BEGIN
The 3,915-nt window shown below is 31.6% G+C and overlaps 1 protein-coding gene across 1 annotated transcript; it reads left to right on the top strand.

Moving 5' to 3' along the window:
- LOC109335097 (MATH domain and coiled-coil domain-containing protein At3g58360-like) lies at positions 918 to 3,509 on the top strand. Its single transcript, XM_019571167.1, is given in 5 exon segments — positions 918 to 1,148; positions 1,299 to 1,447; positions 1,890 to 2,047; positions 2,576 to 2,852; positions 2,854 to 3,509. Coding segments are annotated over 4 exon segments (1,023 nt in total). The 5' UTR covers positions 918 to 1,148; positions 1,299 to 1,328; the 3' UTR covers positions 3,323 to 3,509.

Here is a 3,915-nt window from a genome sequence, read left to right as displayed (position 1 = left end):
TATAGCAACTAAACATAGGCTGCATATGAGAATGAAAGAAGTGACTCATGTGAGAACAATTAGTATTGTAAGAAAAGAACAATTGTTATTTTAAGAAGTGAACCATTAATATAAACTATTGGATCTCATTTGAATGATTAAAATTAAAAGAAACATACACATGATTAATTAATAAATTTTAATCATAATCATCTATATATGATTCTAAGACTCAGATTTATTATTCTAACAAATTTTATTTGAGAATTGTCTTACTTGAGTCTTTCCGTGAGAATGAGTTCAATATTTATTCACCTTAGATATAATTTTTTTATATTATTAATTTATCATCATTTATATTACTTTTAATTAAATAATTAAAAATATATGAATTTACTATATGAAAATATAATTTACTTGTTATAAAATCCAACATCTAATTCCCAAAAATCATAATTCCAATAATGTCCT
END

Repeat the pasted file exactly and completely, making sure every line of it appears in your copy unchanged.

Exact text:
The 3,915-nt window shown below is 31.6% G+C and overlaps 1 protein-coding gene across 1 annotated transcript; it reads left to right on the top strand.

Moving 5' to 3' along the window:
- LOC109335097 (MATH domain and coiled-coil domain-containing protein At3g58360-like) lies at positions 918 to 3,509 on the top strand. Its single transcript, XM_019571167.1, is given in 5 exon segments — positions 918 to 1,148; positions 1,299 to 1,447; positions 1,890 to 2,047; positions 2,576 to 2,852; positions 2,854 to 3,509. Coding segments are annotated over 4 exon segments (1,023 nt in total). The 5' UTR covers positions 918 to 1,148; positions 1,299 to 1,328; the 3' UTR covers positions 3,323 to 3,509.

Here is a 3,915-nt window from a genome sequence, read left to right as displayed (position 1 = left end):
TATAGCAACTAAACATAGGCTGCATATGAGAATGAAAGAAGTGACTCATGTGAGAACAATTAGTATTGTAAGAAAAGAACAATTGTTATTTTAAGAAGTGAACCATTAATATAAACTATTGGATCTCATTTGAATGATTAAAATTAAAAGAAACATACACATGATTAATTAATAAATTTTAATCATAATCATCTATATATGATTCTAAGACTCAGATTTATTATTCTAACAAATTTTATTTGAGAATTGTCTTACTTGAGTCTTTCCGTGAGAATGAGTTCAATATTTATTCACCTTAGATATAATTTTTTTATATTATTAATTTATCATCATTTATATTACTTTTAATTAAATAATTAAAAATATATGAATTTACTATATGAAAATATAATTTACTTGTTATAAAATCCAACATCTAATTCCCAAAAATCATAATTCCAATAATGTCCT